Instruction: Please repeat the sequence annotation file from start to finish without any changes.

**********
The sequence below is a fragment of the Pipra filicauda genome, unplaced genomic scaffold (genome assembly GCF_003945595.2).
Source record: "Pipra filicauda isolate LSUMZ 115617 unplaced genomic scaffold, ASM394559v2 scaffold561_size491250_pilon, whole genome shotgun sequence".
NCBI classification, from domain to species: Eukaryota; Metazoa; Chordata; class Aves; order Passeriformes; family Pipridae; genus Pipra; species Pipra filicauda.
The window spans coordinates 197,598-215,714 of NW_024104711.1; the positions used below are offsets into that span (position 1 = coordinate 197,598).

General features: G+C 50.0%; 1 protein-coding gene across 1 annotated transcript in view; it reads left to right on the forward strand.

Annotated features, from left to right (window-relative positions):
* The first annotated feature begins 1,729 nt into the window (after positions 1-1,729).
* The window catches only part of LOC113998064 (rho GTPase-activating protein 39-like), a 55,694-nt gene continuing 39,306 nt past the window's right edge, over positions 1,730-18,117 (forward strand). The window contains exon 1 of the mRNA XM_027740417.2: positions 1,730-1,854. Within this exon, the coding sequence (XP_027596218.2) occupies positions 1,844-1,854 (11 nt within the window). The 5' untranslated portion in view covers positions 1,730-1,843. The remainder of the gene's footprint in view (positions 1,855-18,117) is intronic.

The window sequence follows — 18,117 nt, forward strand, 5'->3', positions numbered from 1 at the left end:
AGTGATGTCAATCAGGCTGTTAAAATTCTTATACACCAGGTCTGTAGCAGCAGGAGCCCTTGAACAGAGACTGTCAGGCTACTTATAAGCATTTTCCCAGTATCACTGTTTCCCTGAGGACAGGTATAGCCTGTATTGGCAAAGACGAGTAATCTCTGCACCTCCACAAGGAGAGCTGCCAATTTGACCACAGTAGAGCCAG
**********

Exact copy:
The sequence below is a fragment of the Pipra filicauda genome, unplaced genomic scaffold (genome assembly GCF_003945595.2).
Source record: "Pipra filicauda isolate LSUMZ 115617 unplaced genomic scaffold, ASM394559v2 scaffold561_size491250_pilon, whole genome shotgun sequence".
NCBI classification, from domain to species: Eukaryota; Metazoa; Chordata; class Aves; order Passeriformes; family Pipridae; genus Pipra; species Pipra filicauda.
The window spans coordinates 197,598-215,714 of NW_024104711.1; the positions used below are offsets into that span (position 1 = coordinate 197,598).

General features: G+C 50.0%; 1 protein-coding gene across 1 annotated transcript in view; it reads left to right on the forward strand.

Annotated features, from left to right (window-relative positions):
* The first annotated feature begins 1,729 nt into the window (after positions 1-1,729).
* The window catches only part of LOC113998064 (rho GTPase-activating protein 39-like), a 55,694-nt gene continuing 39,306 nt past the window's right edge, over positions 1,730-18,117 (forward strand). The window contains exon 1 of the mRNA XM_027740417.2: positions 1,730-1,854. Within this exon, the coding sequence (XP_027596218.2) occupies positions 1,844-1,854 (11 nt within the window). The 5' untranslated portion in view covers positions 1,730-1,843. The remainder of the gene's footprint in view (positions 1,855-18,117) is intronic.

The window sequence follows — 18,117 nt, forward strand, 5'->3', positions numbered from 1 at the left end:
AGTGATGTCAATCAGGCTGTTAAAATTCTTATACACCAGGTCTGTAGCAGCAGGAGCCCTTGAACAGAGACTGTCAGGCTACTTATAAGCATTTTCCCAGTATCACTGTTTCCCTGAGGACAGGTATAGCCTGTATTGGCAAAGACGAGTAATCTCTGCACCTCCACAAGGAGAGCTGCCAATTTGACCACAGTAGAGCCAG